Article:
I’m no big fan of SQL. When I was a young, naive programmer, I really enjoyed ‘doing good architecture’ and normalizing my database. After maintaining my fourth or fifth major ORM layer however, I had started to suspect the emperor’s clothes were perhaps not very practical for a blizzard.
But that’s not why SQL is doomed. SQL is doomed because it simply won’t fit into the new world of distributed computing – no matter how much leverage we give the shoehorn.
The interaction between two trends is moving the programming field to distributed databases. One, most new software is written for the Internet, and therefore is usually designed with good scalability in mind. Two, we started reaching some fundamental limits on CPU speed. Scalability has increasingly meant working with multiple CPU’s and computers, not just bigger machines. Gone are the days you could spend 100x to get a computer that was 100x they speed of your desktop. Now the ‘big iron’ just has better interconnects and it’s a much tougher decision between that and buying ten desktops.
As we started implementing distributed databases on lots of machines, some smart folks formalized the CAP theorem. There are better descriptions elsewhere, but basically you just have to realize that when you are running on a lot of unreliable hardware, you need to give up either Consistency or Availability. Since most of us are working on the Internet, and believe in constant uptime… we’re left with only Consistency to give up.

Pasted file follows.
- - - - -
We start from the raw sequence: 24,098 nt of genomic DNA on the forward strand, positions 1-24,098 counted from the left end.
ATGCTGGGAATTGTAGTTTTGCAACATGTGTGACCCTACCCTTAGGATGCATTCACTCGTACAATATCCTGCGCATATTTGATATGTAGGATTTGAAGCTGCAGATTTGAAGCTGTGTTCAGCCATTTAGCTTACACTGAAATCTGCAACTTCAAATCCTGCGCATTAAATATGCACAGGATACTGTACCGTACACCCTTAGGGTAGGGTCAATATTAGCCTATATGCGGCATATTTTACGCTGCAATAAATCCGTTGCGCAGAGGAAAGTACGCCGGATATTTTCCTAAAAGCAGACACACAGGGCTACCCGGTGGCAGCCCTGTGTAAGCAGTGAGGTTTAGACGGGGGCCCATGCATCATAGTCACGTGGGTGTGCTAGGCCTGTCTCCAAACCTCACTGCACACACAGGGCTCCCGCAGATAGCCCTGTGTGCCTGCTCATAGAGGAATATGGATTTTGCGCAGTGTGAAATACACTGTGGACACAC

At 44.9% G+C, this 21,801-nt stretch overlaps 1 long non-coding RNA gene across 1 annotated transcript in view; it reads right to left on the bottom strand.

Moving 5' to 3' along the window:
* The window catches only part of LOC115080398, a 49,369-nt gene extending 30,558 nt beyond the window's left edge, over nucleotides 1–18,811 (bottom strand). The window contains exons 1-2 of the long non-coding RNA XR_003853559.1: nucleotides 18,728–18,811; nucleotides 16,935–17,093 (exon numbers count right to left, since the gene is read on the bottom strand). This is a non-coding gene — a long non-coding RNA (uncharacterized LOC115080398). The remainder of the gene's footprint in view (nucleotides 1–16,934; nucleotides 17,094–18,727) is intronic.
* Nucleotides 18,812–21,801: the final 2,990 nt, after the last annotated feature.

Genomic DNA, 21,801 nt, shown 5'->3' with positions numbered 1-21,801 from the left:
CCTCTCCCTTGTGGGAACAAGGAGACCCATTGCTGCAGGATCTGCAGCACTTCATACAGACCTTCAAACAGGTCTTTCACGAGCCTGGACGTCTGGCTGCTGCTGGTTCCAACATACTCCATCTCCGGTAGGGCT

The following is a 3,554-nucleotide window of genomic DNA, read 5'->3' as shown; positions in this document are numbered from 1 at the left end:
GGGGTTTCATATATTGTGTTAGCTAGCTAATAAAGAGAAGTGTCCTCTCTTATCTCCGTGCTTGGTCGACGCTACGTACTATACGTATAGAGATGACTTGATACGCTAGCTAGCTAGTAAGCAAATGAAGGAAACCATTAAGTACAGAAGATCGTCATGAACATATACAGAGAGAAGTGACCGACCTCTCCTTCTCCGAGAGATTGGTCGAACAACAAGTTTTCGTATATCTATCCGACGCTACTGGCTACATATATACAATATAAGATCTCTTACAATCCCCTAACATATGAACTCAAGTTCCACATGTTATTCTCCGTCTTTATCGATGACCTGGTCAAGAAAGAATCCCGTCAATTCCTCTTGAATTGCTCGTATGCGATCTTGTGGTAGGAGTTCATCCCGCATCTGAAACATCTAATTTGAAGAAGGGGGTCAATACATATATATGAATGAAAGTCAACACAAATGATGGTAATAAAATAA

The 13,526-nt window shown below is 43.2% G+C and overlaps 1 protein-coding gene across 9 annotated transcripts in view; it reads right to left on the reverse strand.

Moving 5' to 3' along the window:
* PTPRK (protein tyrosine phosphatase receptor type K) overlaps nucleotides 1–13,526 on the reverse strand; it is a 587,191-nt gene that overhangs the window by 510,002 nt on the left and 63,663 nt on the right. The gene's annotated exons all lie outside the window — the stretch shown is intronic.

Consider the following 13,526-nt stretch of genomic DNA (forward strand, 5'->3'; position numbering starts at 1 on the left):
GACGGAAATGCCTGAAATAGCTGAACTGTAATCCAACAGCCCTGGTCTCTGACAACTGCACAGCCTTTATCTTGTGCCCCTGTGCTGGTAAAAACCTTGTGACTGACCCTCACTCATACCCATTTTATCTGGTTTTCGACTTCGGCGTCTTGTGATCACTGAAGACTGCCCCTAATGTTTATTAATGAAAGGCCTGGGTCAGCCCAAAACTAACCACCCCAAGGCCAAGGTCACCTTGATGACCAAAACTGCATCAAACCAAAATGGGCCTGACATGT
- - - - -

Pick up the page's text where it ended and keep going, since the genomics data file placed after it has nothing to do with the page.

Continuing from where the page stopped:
Painful, but necessary.
If Consistency Goes, So Goes SQL
This is the crux of my argument. Working with a modern document-oriented database, it’s just not that big of a deal to give up some consistency. There are a number of different strategies. Some aren’t that great, like: Don’t Worry About It and Hope. Another strategy is built into CouchDB – Conflicts Happen, Just Detect Them and let the programmer decide which record to keep.
Which strategy you choose depends somewhat on what kind of records you are keeping and what you need out of consistency for them. But the great salvation of document-oriented databases is that you’re choosing this strategy for an entire document. It’s a bit scary when you have to start thinking about giving up consistency, but for a lot of documents it’s really pretty easy – keep the last timestamp.
Serializing Objects is the Soft Underbelly of SQL
But if we start trying to deal with eventual consistency issues on SQL database, we hit a brick wall. The relational model hasn’t mapped well to objects in a long time. Everybody ends up using some sort of ORM (Object Relational Mapper) to deal with the problem, but it’s fundamental to relational databases.
What are you going to do with row-level consistency problems? Push only big transactions that affect every important row at once? If you try this, you run against the CAP problem and can’t partition your database well.
Do you make some heinously complicated additions to your ORM to determine what to do with each row and fix up consistency as needed? ORM layers are already at the limit of reasonable complexity. Making it worse increases the cost of using SQL too much.
I don’t think there is a good answer. I may be wrong, but I don’t think SQL is strong enough for the challenge. NoSQL databases are not made by maverick programmers that don’t want good architecture. They dispense with SQL because relational databases aren’t up to the challenge of eventual consistency in an object-oriented world.